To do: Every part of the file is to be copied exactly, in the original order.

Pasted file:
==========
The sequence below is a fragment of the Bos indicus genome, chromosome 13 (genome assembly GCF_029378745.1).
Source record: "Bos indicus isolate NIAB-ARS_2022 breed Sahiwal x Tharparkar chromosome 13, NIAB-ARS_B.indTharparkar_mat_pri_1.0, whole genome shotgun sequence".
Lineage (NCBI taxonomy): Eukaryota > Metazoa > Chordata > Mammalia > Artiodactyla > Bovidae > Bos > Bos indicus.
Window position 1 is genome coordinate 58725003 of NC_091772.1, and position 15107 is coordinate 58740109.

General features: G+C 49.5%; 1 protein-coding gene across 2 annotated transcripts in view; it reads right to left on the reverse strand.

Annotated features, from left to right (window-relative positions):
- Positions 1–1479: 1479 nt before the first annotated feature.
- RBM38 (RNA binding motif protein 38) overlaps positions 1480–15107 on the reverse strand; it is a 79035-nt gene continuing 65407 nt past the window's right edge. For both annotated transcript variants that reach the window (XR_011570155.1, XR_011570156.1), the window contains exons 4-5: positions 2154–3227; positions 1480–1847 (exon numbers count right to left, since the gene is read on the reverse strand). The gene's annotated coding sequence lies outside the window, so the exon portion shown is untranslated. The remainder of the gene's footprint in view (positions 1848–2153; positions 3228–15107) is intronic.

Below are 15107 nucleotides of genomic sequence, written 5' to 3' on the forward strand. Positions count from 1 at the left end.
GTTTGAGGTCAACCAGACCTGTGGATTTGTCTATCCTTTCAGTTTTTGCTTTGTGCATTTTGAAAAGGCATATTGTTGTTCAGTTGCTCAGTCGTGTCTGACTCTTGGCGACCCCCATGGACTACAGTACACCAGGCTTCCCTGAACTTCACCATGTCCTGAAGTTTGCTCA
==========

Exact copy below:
The sequence below is a fragment of the Bos indicus genome, chromosome 13 (genome assembly GCF_029378745.1).
Source record: "Bos indicus isolate NIAB-ARS_2022 breed Sahiwal x Tharparkar chromosome 13, NIAB-ARS_B.indTharparkar_mat_pri_1.0, whole genome shotgun sequence".
Lineage (NCBI taxonomy): Eukaryota > Metazoa > Chordata > Mammalia > Artiodactyla > Bovidae > Bos > Bos indicus.
Window position 1 is genome coordinate 58725003 of NC_091772.1, and position 15107 is coordinate 58740109.

General features: G+C 49.5%; 1 protein-coding gene across 2 annotated transcripts in view; it reads right to left on the reverse strand.

Annotated features, from left to right (window-relative positions):
- Positions 1–1479: 1479 nt before the first annotated feature.
- RBM38 (RNA binding motif protein 38) overlaps positions 1480–15107 on the reverse strand; it is a 79035-nt gene continuing 65407 nt past the window's right edge. For both annotated transcript variants that reach the window (XR_011570155.1, XR_011570156.1), the window contains exons 4-5: positions 2154–3227; positions 1480–1847 (exon numbers count right to left, since the gene is read on the reverse strand). The gene's annotated coding sequence lies outside the window, so the exon portion shown is untranslated. The remainder of the gene's footprint in view (positions 1848–2153; positions 3228–15107) is intronic.

Below are 15107 nucleotides of genomic sequence, written 5' to 3' on the forward strand. Positions count from 1 at the left end.
GTTTGAGGTCAACCAGACCTGTGGATTTGTCTATCCTTTCAGTTTTTGCTTTGTGCATTTTGAAAAGGCATATTGTTGTTCAGTTGCTCAGTCGTGTCTGACTCTTGGCGACCCCCATGGACTACAGTACACCAGGCTTCCCTGAACTTCACCATGTCCTGAAGTTTGCTCA